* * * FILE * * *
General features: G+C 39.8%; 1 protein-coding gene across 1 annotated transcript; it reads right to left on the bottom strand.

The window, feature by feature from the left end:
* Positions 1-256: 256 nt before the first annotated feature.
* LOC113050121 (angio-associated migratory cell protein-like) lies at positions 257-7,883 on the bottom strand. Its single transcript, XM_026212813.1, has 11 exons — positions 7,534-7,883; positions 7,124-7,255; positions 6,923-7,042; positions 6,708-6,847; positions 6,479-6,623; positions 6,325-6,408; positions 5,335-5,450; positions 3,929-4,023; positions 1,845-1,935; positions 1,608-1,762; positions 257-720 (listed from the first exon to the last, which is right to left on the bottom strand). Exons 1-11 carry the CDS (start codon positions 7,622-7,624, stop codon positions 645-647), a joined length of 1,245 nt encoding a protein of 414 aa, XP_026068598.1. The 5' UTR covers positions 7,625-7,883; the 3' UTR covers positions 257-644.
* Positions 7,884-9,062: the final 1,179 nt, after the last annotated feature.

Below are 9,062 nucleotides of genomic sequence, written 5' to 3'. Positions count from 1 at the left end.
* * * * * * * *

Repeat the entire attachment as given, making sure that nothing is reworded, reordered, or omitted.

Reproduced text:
General features: G+C 39.8%; 1 protein-coding gene across 1 annotated transcript; it reads right to left on the bottom strand.

The window, feature by feature from the left end:
* Positions 1-256: 256 nt before the first annotated feature.
* LOC113050121 (angio-associated migratory cell protein-like) lies at positions 257-7,883 on the bottom strand. Its single transcript, XM_026212813.1, has 11 exons — positions 7,534-7,883; positions 7,124-7,255; positions 6,923-7,042; positions 6,708-6,847; positions 6,479-6,623; positions 6,325-6,408; positions 5,335-5,450; positions 3,929-4,023; positions 1,845-1,935; positions 1,608-1,762; positions 257-720 (listed from the first exon to the last, which is right to left on the bottom strand). Exons 1-11 carry the CDS (start codon positions 7,622-7,624, stop codon positions 645-647), a joined length of 1,245 nt encoding a protein of 414 aa, XP_026068598.1. The 5' UTR covers positions 7,625-7,883; the 3' UTR covers positions 257-644.
* Positions 7,884-9,062: the final 1,179 nt, after the last annotated feature.

Below are 9,062 nucleotides of genomic sequence, written 5' to 3'. Positions count from 1 at the left end.